The Stand for Marriage sample sermon appears to have beenÂ first published inÂ SBC LIFE, the journal of the Southern Baptist Convention, in 2006, when Cureton, the sermonâ€™s author, was vice president for convention relations for the Southern Baptist Convention, the worldâ€™s largest Baptist denomination.
By late 2006, Cureton had joined the Family Research Council as vice president for church ministries. According toÂ his biography, the Stand for Marriage kit containing the sermon has been sent to more than 20,000 churches, â€œnotably in California, Arizona, Florida, Maine, and North Carolina in support of their successful efforts to uphold traditional marriage.â€
A version sent to pastors oftenÂ contained a warningÂ about its content.
â€œPastoral Warning: I have preached messages like this many times and it never fails to offend somebody,â€ Cureton wrote. â€œIn fact, Iâ€™ve had people walk out on me during the sermon, and others leave my church membership.â€
He added: â€œThere is no substitute for the pastorâ€™s leadership from the pulpit, preaching the word of God without fear or favor, and applying it to burning issues such as abortion, the radical homosexual agenda, judicial tyranny, pornography, racism, gambling, etc. Remember, Godâ€™s word offends people. Donâ€™t preach it if you canâ€™t handle the consequences.â€
Versions of Curetonâ€™s sermon have been used in many of the state-based battles over same-sex marriage. His sermon was distributed to pastors in California during the battle over Proposition 8, which ended marriage rights for same-sex couples in that state.
According toÂ documentsÂ filed with the U.S. District Court for Northern California in the federal lawsuit against Proposition 8, Curetonâ€™s sermon was heavily edited for use in California, but the Nazi references remained.
West Virginia for Marriage, a project of West Virginia Family Policy Council,Â offered the sermonÂ to pastors for the Stand for Marriage Sunday in 2009, when social conservatives were pressing for a constitutional amendment banning same-sex marriage in that state.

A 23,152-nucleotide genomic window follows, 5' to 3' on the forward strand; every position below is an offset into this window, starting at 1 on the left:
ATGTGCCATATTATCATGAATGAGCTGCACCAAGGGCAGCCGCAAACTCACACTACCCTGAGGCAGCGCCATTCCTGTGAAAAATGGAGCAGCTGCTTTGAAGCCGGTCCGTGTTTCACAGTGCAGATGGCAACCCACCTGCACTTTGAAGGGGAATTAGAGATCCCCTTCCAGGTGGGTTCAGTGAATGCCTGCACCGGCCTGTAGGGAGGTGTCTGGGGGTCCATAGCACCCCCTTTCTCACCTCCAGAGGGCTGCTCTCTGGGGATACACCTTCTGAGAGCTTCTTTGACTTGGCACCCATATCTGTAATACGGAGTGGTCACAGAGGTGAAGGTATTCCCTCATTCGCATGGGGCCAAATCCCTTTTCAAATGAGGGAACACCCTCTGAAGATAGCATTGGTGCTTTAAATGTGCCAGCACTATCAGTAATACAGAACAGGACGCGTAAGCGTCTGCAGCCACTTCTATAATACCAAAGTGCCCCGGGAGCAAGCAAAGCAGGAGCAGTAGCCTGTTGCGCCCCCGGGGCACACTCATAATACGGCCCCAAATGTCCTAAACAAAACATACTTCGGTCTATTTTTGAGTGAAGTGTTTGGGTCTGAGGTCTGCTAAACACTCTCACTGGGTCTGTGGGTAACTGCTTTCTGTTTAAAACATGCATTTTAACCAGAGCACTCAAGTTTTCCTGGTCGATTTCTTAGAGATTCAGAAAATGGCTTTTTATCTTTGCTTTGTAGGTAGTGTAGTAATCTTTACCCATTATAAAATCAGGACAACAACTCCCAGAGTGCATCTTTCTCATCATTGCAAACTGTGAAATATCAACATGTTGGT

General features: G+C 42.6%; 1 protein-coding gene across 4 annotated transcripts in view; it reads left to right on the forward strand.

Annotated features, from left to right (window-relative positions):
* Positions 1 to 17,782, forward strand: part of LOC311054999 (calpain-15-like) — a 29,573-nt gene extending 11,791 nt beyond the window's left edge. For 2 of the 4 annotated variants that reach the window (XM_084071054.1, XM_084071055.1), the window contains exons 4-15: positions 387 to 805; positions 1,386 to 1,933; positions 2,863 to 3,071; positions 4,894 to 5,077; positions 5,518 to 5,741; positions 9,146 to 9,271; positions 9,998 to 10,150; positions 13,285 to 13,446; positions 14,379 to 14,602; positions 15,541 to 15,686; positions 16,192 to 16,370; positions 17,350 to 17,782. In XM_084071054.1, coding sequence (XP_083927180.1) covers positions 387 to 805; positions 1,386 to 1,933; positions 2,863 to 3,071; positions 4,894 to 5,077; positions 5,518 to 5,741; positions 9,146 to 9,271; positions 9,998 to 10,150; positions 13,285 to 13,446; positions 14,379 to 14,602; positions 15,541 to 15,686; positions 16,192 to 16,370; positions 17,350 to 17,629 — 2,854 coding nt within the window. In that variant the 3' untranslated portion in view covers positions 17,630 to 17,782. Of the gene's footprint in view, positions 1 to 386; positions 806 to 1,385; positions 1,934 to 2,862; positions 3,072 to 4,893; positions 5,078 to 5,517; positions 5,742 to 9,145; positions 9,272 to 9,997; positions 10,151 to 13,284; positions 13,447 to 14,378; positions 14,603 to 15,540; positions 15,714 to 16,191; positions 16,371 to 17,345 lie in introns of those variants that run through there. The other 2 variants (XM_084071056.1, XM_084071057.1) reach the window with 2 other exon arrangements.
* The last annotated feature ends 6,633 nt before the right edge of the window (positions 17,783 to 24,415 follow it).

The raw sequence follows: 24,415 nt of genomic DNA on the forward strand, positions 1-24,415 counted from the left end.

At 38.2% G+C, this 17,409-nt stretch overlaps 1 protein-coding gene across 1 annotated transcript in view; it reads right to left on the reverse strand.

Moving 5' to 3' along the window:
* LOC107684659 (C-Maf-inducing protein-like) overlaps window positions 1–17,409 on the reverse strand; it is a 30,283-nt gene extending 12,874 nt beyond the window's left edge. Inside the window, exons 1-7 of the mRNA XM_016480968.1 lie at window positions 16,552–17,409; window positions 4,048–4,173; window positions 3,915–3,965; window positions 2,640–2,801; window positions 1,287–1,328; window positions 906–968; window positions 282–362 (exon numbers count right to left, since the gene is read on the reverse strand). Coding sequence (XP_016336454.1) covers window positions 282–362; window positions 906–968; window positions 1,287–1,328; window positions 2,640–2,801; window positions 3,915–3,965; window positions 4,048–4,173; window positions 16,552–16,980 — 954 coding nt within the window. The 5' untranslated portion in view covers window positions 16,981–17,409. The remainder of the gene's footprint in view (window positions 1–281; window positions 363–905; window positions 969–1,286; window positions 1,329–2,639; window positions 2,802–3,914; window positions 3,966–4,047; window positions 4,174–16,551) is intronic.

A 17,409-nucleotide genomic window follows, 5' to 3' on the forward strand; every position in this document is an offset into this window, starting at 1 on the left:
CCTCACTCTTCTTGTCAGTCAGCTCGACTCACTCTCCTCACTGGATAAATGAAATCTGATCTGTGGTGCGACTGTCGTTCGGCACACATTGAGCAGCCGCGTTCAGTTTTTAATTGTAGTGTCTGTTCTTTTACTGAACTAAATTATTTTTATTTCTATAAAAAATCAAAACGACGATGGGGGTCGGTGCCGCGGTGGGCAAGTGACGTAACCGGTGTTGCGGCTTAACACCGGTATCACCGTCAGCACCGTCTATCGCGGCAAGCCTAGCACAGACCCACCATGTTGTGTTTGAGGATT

In New York state, aÂ version of the sermonÂ â€“ without the Nazi reference â€“ was used in opposition to a bill legalizing same-sex marriage in 2011.
The sermon wasÂ distributed to pastorsÂ last year in North Carolina, where voters approved a constitutional amendment banning same-sex marriage. The Cornerstone Conference Ministry Center still has theÂ sermon availableÂ on its website, complete with Nazi references.
Cureton toldÂ The American IndependentÂ via email that the offending reference will remain deleted from future sermons. He declined to comment further.
Minnesotaâ€™s Jewish community responds
AfterÂ ThinkProgress reportedÂ on the document on March 28, Minnesotans United for All Families, the primary lobbying force in support of the marriage-equality bill, quickly responded, calling the tactics â€œdisgusting.â€
â€œThis just clearly shows that the folks at Minnesota for Marriage have no interest in a civil dialogue. They have no interest in an honest conversation about marriage,â€ Minnesotans United for All Families spokesman Jake LoeschÂ told Minnesota Public Radio. â€œMaking claims that anyone in any way is comparable to Nazi tactics is disgusting. Itâ€™s appalling and has no place in public square or in public discussion about what marriage is.â€
But this was not the first time that gay-marriage opponents in Minnesota have likened the other side to Nazis.